Whatever magic elixir that the combination of Liu Chuan and Jia En together creates, I wish SETTV can bottle it and sell me. It’s positively intoxicating. Episode 16 was a slower episode of In a Good Way, yet the drama continues to command my entire attention with it’s lovely storytelling that deals with happy moments and growing pains all with sincerity and sweetness. Liu Chuan and Jia En’s relationship is out in the open with the parents and everyone accepts it as they should. No pointless parental objection and angst here, not even from Ren Wei’s dad who is sad that his sonny boy isn’t going to bring home the daughter-in-law of his dreams. All Jia En’s dad tries to convey is a caution for the kids to take it slow, which is always great advice, but I’m going to tell Jia En to listen to Tracy on this way. I’m terribly self-serving, aren’t I? But who doesn’t think Jia En and Liu Chuan aren’t ready to keep on burning on the screen as they escalate their romance from chaste to a bit more burning. Episode 16 was a decidedly Ren Wei-centric episode, focusing on his conflict with his dad and his overblown desire to prove himself. Not sure why he can’t get good grades and graduate college with a useful degree and then start his business dreams, rather than diving into a pretty iffy scheme to sell tamagotchis over the Summer.
But this is very true to his headstrong personality that does first and then thinks of how to do it later. At least he’s figured out his feelings for Jia En (he does like her), admits he dreams of breaking her up with Liu Chuan, and then acknowledges that he would never do anything other than patiently wait this one out. His friendship with Bai Xue has turned into one that really helps both of them work through issues and bring out the best in each other. Bai Xue is already out of the shadow of her long Liu Chuan crush and the way she is glowing and happy makes me so thrilled for her moving on. I hope she can counsel Ren Wei to also let go, and she probably is making inroads there as well by reminding him that if a person likes another, then the getting together part is inevitable, whereas if the feelings aren’t there, time and proximity isn’t going to make it happen. Episode 16 did make all its Liu Chuan moments sizzling in that low key intensity only he can deliver, from the way he confidently greeted the parents and stared at his girl Jia En, to how he surprised her with a late night (non-booty) back hug call and a pink promise, to their train ride at the end of the episode that involved so much side-by-side snuggling I actually needed to dig out my heavy duty skiing sunglasses so my eyes didn’t go blind from all the firepower shooting from the screen. Don’t say I didn’t warn you. Continue reading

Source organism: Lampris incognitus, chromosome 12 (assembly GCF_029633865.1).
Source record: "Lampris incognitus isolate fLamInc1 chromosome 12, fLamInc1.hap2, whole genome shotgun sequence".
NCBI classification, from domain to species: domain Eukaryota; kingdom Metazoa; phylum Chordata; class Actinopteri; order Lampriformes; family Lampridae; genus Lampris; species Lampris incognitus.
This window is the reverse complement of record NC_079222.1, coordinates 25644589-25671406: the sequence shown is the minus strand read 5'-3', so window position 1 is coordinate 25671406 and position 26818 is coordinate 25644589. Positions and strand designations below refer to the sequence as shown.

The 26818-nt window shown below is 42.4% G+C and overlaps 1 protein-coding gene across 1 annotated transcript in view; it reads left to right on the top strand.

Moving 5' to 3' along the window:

Is it only a few more hours until episode 16 of In A Good Way? I only survived the week long wait by making myself extremely busy, because busy people don’t have time to count down the days, hours, and minutes until this perfect delicious drama delivers another dose of cuteness. I’m sure episode 16 will have tons of cute, but I also am laying down a bet it’ll contains some sizzling hotness as well. There is talk of running bases, going lingerie shopping, a brand new hottie boyfriend to ogle and a cute new girlfriend to legitimately feel up. I think the weather forecast calls for a balmy 88 degrees with maybe a turn past 90 if the writers don’t pull a bait-and-switch on us. We all saw Liu Chuan leaning in to kiss Jia En in the preview for episode 16 so just make it happen, okay drama? I’m still giggling anytime I think of episode 15, chock full of more early dating sweetness than I ever remembered from any collegiate romance of mine. I like that Jia En and Liu Chuan are also both really good students so I root for them to dive right into dating without fear they will suddenly slack off in school. I’m expecting great things out of these two in the future, even better if they make this romance last and head into the real world as a power couple. The written preview is out and I had a good laugh and a bit of a worry. The friend counseling on how to heat up the relationship is adorable, but I worry that Ren Wei will be trying to block his best friend from getting some action. That would be a big no-no, and a majorly douchey thing to do, and I hope Ren Wei doesn’t go there. Well, if he is really looking out for Jia En as a big brother then I get it, I just hope he’s not escalating his nebulous feelings for her. The only escalation I want is of the Liu Chuan-Jia En plus clothes taking off variety. Heh. Continue reading